The antimatter hunter AMS-02 on the International Space Station is searching for the missing pieces of our Universe. The project's first results published yesterday are hinting at a new phenomenon and revealing more about the invisible 'dark matter'.
AMS-02, the Alpha Magnetic Spectrometer, consists of seven instruments that monitor cosmic rays from space. Unprotected by Earth's atmosphere the instruments receive a constant barrage of high-energy particles. As these particles pass through AMS-02, the instruments record their speed, energy and direction.
The project is one of the largest scientific collaborations of all time involving 56 institutes from 16 countries. The instrument was tested at ESA's technical facility ESTEC in the Netherlands before being shipped to the US for launch on Space Shuttle Endeavour. As part of his DAMA mission, ESA astronaut Roberto Vittori controlled the Shuttle's robotic arm that transferred the 6918 kg instrument to the International Space Station in 2011.
Scientists have collected data on over 400 000 electrons together with their antimatter twins, the positrons. Data released today show how the ratio of positrons compared to electrons passing through AMS-02 changes depending on their energy, confirming data from previous instruments.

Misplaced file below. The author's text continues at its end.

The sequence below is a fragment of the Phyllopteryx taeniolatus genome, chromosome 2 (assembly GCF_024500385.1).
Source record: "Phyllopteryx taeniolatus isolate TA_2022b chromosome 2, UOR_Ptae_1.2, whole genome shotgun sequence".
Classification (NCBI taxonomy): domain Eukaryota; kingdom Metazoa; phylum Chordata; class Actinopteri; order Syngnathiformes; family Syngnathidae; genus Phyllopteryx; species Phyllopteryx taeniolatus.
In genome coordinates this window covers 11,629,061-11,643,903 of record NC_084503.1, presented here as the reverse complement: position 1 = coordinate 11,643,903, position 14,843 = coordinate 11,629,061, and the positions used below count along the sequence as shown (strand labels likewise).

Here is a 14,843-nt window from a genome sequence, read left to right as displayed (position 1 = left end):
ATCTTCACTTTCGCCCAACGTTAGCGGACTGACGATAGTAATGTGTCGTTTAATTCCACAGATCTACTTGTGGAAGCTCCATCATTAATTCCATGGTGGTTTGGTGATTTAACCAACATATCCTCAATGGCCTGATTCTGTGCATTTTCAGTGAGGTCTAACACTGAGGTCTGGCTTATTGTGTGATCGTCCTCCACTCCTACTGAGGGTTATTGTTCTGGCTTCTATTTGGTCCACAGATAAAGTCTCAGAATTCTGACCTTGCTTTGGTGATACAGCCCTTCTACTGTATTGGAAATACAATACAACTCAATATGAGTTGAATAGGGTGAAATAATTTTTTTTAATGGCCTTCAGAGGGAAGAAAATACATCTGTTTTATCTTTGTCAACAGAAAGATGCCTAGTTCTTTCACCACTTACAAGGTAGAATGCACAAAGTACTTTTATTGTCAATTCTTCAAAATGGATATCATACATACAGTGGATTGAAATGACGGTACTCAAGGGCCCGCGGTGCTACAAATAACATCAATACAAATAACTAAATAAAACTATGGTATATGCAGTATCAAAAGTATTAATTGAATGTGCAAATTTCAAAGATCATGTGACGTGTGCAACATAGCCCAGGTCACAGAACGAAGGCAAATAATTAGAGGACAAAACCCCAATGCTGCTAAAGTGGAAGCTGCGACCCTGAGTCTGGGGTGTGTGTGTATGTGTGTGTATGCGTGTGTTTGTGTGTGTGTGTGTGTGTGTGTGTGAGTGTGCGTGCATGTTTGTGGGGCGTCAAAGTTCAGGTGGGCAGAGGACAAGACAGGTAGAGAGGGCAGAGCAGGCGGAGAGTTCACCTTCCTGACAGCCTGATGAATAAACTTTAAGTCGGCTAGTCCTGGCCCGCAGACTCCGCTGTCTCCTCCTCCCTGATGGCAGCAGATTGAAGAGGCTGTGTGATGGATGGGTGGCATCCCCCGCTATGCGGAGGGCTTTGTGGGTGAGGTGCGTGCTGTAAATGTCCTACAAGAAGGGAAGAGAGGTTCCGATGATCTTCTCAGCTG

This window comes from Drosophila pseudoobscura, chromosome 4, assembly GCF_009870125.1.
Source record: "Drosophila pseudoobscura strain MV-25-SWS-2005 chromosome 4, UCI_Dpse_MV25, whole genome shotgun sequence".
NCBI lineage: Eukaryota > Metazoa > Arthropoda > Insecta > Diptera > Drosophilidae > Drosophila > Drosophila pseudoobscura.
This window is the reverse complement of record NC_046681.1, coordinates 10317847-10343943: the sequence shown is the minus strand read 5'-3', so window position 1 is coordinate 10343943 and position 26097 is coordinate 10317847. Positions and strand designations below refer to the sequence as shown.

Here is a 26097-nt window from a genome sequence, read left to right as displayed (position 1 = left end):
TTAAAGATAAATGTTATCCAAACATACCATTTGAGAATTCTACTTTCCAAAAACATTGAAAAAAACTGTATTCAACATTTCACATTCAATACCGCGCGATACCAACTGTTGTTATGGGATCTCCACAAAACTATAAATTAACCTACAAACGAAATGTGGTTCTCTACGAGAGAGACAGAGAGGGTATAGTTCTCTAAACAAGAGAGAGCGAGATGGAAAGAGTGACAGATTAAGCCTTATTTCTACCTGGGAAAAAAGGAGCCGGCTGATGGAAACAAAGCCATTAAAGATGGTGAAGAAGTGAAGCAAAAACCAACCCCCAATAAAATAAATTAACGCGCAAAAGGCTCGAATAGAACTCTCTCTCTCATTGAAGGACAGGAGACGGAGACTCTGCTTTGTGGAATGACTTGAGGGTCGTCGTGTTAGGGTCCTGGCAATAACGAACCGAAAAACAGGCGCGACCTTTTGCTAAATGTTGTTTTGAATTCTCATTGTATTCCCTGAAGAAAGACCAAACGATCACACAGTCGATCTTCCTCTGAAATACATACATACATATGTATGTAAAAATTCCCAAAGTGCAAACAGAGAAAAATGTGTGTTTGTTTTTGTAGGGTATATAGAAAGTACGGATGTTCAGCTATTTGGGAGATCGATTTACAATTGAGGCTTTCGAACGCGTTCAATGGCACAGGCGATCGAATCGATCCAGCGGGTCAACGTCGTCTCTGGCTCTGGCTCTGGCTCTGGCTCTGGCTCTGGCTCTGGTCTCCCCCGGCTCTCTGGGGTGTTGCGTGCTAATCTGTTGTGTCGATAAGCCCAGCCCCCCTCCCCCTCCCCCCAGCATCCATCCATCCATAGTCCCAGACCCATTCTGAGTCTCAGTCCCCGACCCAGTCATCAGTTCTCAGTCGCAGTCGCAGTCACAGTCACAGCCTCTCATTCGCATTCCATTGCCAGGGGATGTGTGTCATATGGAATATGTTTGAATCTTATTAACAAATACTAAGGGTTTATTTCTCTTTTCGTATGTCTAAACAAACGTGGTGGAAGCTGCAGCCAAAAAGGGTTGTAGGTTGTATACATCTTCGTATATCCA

The findings hint at a new phenomenon but it is unknown whether the positron ratio comes from dark matter particles colliding with each other or from pulsating stars in our galaxy that produce antimatter.
Shine a torch in a completely dark room, and you will see only what the torch illuminates. That does not mean that the room around you does not exist. Similarly we know dark matter exists but have never observed it directly.
ESA's Planck satellite refined our knowledge of what makes up our Universe, showing last month that it is made of 26.8% dark matter. AMS-02 and the operators controlling it are working day and night to investigate the individual particles that make up dark matter.
Despite recording over 30 billion cosmic rays since AMS-2 was installed on the International Space Station in 2011, the findings presented today are based on only 10% of the readings the instrument will deliver over its lifetime.
Scientists are confident that AMS-02 will deliver the data needed to solve the riddle of where the changes in positron ratio come from in the near future.
"Over the coming months, AMS will be able to tell us conclusively whether these positrons are a signal for dark matter, or whether they have some other origin." says Professor Samuel Ting, the project's lead investigator.
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